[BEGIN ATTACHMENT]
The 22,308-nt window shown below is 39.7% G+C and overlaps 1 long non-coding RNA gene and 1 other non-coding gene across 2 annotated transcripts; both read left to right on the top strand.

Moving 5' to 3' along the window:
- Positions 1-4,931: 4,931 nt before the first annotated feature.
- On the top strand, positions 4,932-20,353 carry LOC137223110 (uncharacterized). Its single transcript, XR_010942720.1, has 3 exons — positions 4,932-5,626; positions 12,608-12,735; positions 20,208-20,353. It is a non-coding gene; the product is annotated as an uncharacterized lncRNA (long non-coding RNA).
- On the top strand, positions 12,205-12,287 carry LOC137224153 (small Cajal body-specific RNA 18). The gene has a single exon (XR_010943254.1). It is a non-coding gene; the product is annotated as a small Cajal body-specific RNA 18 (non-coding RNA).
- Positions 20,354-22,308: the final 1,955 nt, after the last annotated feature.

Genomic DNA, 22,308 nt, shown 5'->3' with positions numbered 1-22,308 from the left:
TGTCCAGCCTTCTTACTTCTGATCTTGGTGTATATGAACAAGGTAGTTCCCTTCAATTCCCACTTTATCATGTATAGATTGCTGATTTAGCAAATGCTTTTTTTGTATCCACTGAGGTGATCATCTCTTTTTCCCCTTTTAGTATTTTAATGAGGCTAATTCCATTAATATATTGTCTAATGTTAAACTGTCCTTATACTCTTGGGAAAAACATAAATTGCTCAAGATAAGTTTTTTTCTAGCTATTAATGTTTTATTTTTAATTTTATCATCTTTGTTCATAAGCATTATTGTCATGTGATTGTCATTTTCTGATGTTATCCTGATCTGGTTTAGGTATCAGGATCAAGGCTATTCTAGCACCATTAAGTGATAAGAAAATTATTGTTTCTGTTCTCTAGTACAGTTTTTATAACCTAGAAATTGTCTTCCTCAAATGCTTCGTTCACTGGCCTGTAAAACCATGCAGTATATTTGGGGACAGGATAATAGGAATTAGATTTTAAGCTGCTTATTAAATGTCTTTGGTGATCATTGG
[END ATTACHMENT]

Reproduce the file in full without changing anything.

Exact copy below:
The 22,308-nt window shown below is 39.7% G+C and overlaps 1 long non-coding RNA gene and 1 other non-coding gene across 2 annotated transcripts; both read left to right on the top strand.

Moving 5' to 3' along the window:
- Positions 1-4,931: 4,931 nt before the first annotated feature.
- On the top strand, positions 4,932-20,353 carry LOC137223110 (uncharacterized). Its single transcript, XR_010942720.1, has 3 exons — positions 4,932-5,626; positions 12,608-12,735; positions 20,208-20,353. It is a non-coding gene; the product is annotated as an uncharacterized lncRNA (long non-coding RNA).
- On the top strand, positions 12,205-12,287 carry LOC137224153 (small Cajal body-specific RNA 18). The gene has a single exon (XR_010943254.1). It is a non-coding gene; the product is annotated as a small Cajal body-specific RNA 18 (non-coding RNA).
- Positions 20,354-22,308: the final 1,955 nt, after the last annotated feature.

Genomic DNA, 22,308 nt, shown 5'->3' with positions numbered 1-22,308 from the left:
TGTCCAGCCTTCTTACTTCTGATCTTGGTGTATATGAACAAGGTAGTTCCCTTCAATTCCCACTTTATCATGTATAGATTGCTGATTTAGCAAATGCTTTTTTTGTATCCACTGAGGTGATCATCTCTTTTTCCCCTTTTAGTATTTTAATGAGGCTAATTCCATTAATATATTGTCTAATGTTAAACTGTCCTTATACTCTTGGGAAAAACATAAATTGCTCAAGATAAGTTTTTTTCTAGCTATTAATGTTTTATTTTTAATTTTATCATCTTTGTTCATAAGCATTATTGTCATGTGATTGTCATTTTCTGATGTTATCCTGATCTGGTTTAGGTATCAGGATCAAGGCTATTCTAGCACCATTAAGTGATAAGAAAATTATTGTTTCTGTTCTCTAGTACAGTTTTTATAACCTAGAAATTGTCTTCCTCAAATGCTTCGTTCACTGGCCTGTAAAACCATGCAGTATATTTGGGGACAGGATAATAGGAATTAGATTTTAAGCTGCTTATTAAATGTCTTTGGTGATCATTGG